Senior Dan Yamada has been named the class of 2018 valedictorian. Yamada has a cumulative weighted GPA of 4.49 and a 10-12 grade academic GPA of 4.74. He is planning on attending UC Berkeley in the fall and majoring in chemistry.
Yamada enrolled in a total of 12 Advanced Placement (AP) classes and four honors classes throughout his eight semesters at Redwood. Yamada said he dedicates about four or five hours to homework each night and the second semester of his junior year, he obtained a 5.0 GPA.
“I’ve challenged myself consistently throughout the years. I’ve taken advantage of all academic challenges I could. Especially last year, I took all AP classes, not necessarily for the AP credit but because there is just so much I wanted to learn about,” Yamada said.
Yamada said he is honored to hold the title of class valedictorian.
“There’s only one valedictorian and the fact that I’m [it], it’s just surreal. I’ve had a bunch of personal and college stuff going on last month and getting news like this prevents me from going to insanity and [lets me go] back toward being a normal person,” Yamada said.
Senior Vicens Vila, a friend of Yamada’s, has been studying for tests and completing homework with Yamada since elementary school.
“In high school, as things tend to become more challenging, we started becoming better friends. We would use each others’ strengths: I’m better in English and he’s way better in math, so I would get math help from him and I would revise his essays,” Vila said.
Eventually, Vila and Yamada’s relationship grew stronger through shared personal experiences.
“Our friendship is very academic but there’s a lot of sincere things about [our friendship] too. We’ve gone through the same issues through school and we have empathy for each other for the struggles that we had. Although [our friendship] is very academic-sounding, it’s also one that is very sincere and genuine and strong even if the shared academic traits weren’t there,” Vila said.
According to senior Jason Jaboor, a friend of Yamada’s since the sixth grade, Yamada’s hardworking nature was a factor in him receiving the title of class valedictorian.
“He goes out of his way to help students, and I think that feeds off of himself too. Helping others makes him a better student,” Jaboor said.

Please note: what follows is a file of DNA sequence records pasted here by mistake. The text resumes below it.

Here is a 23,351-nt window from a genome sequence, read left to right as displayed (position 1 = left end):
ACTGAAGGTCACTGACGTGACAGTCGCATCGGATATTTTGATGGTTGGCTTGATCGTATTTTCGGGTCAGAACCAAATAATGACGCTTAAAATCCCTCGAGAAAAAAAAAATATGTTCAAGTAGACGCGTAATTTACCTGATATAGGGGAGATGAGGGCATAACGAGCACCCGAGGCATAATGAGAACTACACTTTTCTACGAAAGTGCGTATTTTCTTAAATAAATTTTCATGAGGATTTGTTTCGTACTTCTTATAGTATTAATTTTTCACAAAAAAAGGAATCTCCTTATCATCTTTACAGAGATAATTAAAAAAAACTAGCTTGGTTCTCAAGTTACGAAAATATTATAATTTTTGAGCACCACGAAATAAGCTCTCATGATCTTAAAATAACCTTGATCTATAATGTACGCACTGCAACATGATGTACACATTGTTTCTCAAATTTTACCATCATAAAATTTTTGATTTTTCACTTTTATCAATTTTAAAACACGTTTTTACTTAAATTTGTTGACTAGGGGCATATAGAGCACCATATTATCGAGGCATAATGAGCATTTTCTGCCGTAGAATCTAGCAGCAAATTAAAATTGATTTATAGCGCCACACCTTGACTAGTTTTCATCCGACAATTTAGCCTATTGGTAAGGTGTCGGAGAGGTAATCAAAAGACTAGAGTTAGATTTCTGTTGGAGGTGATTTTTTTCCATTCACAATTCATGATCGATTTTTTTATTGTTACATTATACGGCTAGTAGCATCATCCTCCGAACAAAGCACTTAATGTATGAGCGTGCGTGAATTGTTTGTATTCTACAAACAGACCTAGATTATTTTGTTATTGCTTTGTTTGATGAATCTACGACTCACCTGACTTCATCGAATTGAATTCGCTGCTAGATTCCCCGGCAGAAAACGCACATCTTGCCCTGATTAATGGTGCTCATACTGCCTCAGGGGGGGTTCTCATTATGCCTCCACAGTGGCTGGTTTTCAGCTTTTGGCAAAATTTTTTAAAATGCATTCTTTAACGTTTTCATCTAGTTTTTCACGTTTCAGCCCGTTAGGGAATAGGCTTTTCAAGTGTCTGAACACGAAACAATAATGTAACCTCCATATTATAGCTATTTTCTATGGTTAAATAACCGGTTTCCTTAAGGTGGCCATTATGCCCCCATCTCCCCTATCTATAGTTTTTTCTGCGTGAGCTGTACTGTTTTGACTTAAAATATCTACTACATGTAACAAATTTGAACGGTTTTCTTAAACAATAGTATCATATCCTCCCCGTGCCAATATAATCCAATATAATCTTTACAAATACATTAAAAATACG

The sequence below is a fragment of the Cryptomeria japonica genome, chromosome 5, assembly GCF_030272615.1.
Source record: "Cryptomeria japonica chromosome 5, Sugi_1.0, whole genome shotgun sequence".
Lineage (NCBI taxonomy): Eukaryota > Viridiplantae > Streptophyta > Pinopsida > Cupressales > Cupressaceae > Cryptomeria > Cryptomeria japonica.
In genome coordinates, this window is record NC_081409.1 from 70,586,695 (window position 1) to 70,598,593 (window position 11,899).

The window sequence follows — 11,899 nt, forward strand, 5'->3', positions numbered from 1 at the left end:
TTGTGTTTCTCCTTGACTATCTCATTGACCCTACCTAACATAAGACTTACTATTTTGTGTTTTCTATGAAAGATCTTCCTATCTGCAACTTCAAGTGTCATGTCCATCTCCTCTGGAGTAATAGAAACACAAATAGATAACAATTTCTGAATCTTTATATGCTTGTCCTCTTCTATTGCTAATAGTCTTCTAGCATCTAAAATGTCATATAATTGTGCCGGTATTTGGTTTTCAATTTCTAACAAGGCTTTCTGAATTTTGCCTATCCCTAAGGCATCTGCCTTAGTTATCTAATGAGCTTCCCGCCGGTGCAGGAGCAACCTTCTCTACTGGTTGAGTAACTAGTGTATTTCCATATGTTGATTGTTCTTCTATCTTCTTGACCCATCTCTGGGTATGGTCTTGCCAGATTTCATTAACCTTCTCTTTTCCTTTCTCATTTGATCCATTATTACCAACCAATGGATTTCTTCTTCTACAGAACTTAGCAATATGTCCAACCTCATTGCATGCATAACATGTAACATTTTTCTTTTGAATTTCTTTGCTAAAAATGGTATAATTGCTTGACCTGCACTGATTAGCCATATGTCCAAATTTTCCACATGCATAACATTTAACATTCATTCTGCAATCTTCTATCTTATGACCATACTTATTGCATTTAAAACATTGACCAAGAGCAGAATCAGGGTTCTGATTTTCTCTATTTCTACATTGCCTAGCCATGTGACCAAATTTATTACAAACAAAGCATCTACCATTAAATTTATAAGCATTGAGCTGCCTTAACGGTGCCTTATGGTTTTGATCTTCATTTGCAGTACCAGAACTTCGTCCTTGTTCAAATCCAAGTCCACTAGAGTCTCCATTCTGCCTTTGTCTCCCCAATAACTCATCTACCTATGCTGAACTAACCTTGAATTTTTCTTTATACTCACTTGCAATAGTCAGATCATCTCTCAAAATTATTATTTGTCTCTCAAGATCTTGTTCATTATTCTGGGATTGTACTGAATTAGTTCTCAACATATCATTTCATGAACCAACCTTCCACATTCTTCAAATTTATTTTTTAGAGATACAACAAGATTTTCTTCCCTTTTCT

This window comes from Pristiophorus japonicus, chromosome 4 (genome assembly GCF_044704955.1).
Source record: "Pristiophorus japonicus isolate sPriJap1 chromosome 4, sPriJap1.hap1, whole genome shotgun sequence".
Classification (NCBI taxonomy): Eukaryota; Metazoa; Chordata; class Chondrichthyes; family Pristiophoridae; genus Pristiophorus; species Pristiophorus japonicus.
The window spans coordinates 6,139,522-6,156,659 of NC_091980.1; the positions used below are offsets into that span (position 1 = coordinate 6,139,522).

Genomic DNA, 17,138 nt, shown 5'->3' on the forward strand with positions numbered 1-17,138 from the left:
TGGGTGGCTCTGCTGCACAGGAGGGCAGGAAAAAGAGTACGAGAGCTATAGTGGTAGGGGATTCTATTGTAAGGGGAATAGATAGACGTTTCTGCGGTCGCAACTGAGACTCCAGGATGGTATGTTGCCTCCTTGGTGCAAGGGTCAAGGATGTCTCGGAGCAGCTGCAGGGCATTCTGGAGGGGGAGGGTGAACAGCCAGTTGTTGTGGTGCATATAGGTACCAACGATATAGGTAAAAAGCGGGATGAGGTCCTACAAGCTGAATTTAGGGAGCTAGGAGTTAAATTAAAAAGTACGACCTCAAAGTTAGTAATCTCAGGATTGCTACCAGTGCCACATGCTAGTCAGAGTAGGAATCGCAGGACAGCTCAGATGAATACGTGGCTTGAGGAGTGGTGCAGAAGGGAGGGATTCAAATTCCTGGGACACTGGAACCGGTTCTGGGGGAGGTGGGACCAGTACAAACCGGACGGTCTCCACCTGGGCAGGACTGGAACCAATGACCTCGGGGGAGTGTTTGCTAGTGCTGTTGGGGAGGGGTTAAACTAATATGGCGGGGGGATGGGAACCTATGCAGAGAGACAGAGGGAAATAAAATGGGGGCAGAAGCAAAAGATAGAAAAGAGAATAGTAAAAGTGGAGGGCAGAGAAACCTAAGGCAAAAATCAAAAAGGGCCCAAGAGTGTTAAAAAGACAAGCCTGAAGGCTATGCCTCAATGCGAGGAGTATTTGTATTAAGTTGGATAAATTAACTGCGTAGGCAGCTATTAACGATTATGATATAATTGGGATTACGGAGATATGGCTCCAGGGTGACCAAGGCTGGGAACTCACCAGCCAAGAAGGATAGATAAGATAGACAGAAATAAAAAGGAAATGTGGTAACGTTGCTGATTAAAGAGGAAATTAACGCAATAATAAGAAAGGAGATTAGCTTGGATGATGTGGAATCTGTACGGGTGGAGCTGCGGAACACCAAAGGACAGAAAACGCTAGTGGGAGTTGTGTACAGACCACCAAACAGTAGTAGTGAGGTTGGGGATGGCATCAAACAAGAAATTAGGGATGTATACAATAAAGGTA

Emily LaTourrette, who was Yamada’s AP Language and Composition teacher his junior year, said she believes that Yamada has outstanding qualities on top of being a hardworking student.
“He’s obviously a tremendously hard-working person. He’s very thoughtful about school, but also just life in general and how he handles situations. He’s also super humble. Because he’s so gifted academically and such a hard worker, I think the fact that he has humility along with that just really makes him incredibly likeable,” LaTourrette said.
According to Yamada, there are a lot of people who he feels deserve the title alongside him. However, the valedictorian is chosen purely based on GPA, making Yamada the top contender.
“It shows on paper that I did the most and that’s what the school sees, and it’s satisfying to know that I’m the best at something. I don’t really do much so it gives me a sense of fulfillment,” Yamada said.
According to Vila, Yamada was apprehensive about committing to such a heavy course load his junior year and often didn’t receive attention for his academic achievements.
“I’m very happy for him. Throughout high school, I know he hasn’t gotten a lot of attention that I think he deserves and I’m very happy to see everyone give him a standing ovation [at the honors Banquet] and I know that he was embarrassed. But it’s something he took pride in,” Vila said.
According to LaTourrette, Yamada has taken a variety of classes, including AP Seminar, Honors Physics and AP Economics, that have strengthened his academic abilities.
“As far as being the epitome of a student who has worked really hard for the knowledge he’s acquired, he is also interested in a lot of different subjects. I think that the fact that he challenged himself in so many subjects is just indicative of how diverse his interests are. It makes him all the more deserving,” LaTourrette said.